Talk Less to Increase Sales


Talk Less to Increase Sales

describe the imageA recent article in the Wall Street Journal looked at which NFL announcers are the chattiest.  They actually counted the number of words per minute (wpm) for both the play-by-play and the color man for various broadcast teams.  The results were a bit surprising -- ranging from the chattiest team of Kevin Harlan/Solomon Wilcots at CBS at 189.2 wpm to the least chatty team of Al Michaels and Cris Collinsworth at NBC at 137.33 wpm.  The top team at FOX, Joe Buck and Troy Aikman, were a close second behind Michaels/Collinsworth, averaging 138.33 wpm.

What's interesting when you look at the list is the top broadcast teams - those that are generally assigned to the premier games or the nationally broadcast games - are also less chatty.  That is, they talk less but seem to say more.

How can you apply this to sales?  How often do you find yourself doing more talking in a sales meeting than the prospective customer?  As you get nervous, do you tend to talk more or talk faster?  As you feel pressure, get uncomfortable, or encounter resistance do you immediately run to your comfort zone and start talking about the features and benefits of your product or service (even though you KNOW you should ask questions and help the prospect discover the problems and challenges you can solve)?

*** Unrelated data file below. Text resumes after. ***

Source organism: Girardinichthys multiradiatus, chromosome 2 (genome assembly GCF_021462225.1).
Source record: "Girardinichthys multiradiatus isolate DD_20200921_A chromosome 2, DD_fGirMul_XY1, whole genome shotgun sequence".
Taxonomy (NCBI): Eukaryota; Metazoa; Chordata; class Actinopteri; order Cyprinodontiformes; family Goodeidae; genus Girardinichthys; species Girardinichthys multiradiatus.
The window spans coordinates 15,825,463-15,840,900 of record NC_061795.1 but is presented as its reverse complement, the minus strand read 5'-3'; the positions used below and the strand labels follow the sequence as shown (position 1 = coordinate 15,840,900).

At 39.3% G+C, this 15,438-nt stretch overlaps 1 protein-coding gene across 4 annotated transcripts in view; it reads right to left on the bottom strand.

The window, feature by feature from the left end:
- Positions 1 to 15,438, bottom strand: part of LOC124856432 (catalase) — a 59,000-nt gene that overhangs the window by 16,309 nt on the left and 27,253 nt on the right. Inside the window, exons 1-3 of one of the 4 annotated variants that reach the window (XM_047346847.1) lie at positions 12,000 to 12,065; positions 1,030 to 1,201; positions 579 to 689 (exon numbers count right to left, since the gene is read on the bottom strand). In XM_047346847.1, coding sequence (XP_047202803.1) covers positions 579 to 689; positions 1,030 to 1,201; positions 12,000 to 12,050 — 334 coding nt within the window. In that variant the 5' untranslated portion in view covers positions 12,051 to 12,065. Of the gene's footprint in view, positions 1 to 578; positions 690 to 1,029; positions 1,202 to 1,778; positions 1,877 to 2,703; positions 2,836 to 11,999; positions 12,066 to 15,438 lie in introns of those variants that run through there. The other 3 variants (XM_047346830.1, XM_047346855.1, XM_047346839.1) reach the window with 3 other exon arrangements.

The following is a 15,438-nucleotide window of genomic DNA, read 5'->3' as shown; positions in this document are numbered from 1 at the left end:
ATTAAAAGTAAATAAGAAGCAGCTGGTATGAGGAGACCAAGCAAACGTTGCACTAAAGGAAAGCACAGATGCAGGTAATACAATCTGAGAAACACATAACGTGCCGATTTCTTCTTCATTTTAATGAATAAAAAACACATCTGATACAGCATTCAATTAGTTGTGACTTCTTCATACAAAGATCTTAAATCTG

This is perfectly normal behavior and easy to change.  The first step is to recognize when it happens and remind yourself to slow down.  Do you remember Al Michaels' call when the US Hockey team defeated the USSR team (the "miracle on ice") at Lake Placid?  He was silent, letting his viewers soak in the moment and listen to the crowd.  And then he asked a great question - "Do you believe in miracles?"

What can you do to apply this philosophy to your next sales call?  Can you remind yourself to talk less and ask questions?  What will that mean for your sales productivity?  Why not try it on your next call?